The Khoslas & Kingstonian: Out Of Administration And Into The Fire

Until two days ago, I was viewing this article as an exercise in exorcism, writing about Kingstonian’s post-administration travails and my inglorious part in them. Handily, it was also going to be an article that didn’t require much research as I was, largely, “there at the time.” But the end of Kingstonian’s first post-administration ownership regime had parallels with the desperation shown this week by Thomas O Hicks to cling onto power at, and more importantly, the chance to get his money back from Liverpool. Kingstonian were bought from administrators Begbies Traynor (though not out of administration, as we’ll see) in April 2002 by a Goan family, the Khoslas. The 125-year lease to Kingstonian’s ground, Kingsmeadow Stadium, was transferred from the old Kingstonian company to an individual Khosla family member, Anup. Anup was a young, fiercely intelligent twenty-something who played football well enough to impress at the annual Supporters Club v Ks staff game. But he was leaseholder in name only, and the chants of “Anup Khosla’s red-and-white army” at Ks first post-sale fixture were as inaccurate as they were naïve.  The real power lay with his father Rajesh, a stern-looking hard-nosed businessman. He wasn’t Chris Kelly, whose 20-year association with the Ks ended in the sort of sheepish ignominy which hopefully awaits Hicks. And “not being Chris Kelly” was a passport to instant popularity in April 2002. By...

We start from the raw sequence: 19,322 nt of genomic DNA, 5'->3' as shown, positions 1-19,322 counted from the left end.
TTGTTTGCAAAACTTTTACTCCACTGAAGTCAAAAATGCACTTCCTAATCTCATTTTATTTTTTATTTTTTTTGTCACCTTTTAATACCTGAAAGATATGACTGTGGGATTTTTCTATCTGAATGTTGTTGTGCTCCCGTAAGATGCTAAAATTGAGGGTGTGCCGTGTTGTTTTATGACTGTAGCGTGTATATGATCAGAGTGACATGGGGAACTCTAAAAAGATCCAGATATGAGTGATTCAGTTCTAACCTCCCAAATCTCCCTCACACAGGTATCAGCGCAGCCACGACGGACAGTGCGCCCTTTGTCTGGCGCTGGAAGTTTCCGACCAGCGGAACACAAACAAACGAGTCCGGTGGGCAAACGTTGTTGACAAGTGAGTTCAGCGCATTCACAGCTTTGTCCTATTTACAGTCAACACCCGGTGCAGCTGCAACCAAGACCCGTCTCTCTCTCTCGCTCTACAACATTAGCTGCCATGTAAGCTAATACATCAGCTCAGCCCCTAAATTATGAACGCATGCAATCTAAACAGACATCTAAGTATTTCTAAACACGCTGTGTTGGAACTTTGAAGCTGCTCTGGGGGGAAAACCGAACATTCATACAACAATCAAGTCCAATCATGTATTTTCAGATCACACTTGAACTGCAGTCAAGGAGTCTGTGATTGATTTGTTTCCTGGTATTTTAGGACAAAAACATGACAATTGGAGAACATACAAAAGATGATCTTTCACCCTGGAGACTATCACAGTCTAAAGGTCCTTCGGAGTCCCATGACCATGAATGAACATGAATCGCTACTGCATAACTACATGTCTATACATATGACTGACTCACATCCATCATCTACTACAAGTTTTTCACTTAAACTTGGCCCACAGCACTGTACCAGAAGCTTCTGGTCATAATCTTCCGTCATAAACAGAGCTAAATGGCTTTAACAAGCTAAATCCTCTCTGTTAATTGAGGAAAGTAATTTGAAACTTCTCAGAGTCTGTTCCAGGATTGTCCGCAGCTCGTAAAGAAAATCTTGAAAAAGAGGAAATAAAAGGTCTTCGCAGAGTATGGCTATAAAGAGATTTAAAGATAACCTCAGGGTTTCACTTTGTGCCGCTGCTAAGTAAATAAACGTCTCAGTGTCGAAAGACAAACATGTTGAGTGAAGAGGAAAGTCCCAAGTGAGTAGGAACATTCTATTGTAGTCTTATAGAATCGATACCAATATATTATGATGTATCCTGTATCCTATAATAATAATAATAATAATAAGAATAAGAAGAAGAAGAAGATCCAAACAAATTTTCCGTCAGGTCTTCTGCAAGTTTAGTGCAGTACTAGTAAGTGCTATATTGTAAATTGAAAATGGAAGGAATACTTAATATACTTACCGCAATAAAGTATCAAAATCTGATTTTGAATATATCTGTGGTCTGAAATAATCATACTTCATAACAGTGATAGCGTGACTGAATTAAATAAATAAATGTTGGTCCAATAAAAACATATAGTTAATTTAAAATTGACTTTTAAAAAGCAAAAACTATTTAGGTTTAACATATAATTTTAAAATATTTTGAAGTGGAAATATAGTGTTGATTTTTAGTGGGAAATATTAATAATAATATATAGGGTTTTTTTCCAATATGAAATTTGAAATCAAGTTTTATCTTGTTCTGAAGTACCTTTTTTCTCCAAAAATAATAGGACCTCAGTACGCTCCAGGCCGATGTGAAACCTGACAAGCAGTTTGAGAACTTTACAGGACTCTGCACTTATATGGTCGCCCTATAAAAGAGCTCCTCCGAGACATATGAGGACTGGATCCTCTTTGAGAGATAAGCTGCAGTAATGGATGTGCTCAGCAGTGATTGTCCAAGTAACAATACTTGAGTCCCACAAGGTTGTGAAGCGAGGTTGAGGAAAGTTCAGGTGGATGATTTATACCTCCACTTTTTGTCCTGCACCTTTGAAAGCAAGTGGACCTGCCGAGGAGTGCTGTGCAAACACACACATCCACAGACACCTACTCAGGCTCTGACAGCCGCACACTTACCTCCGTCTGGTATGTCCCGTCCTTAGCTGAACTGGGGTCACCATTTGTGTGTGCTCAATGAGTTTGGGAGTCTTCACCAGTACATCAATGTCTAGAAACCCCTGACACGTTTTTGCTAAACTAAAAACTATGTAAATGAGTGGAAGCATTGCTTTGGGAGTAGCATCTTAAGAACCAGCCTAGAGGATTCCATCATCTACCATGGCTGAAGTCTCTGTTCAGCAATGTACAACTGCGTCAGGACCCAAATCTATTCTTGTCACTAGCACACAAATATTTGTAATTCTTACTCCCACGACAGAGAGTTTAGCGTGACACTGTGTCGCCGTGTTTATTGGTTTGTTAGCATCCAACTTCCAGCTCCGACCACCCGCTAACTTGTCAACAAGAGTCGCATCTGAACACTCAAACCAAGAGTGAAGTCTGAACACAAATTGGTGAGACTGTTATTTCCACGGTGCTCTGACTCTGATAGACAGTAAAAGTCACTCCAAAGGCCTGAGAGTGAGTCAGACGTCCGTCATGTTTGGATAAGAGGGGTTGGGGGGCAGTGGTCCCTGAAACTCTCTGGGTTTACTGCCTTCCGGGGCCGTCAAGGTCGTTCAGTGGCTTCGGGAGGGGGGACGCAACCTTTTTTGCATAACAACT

Read More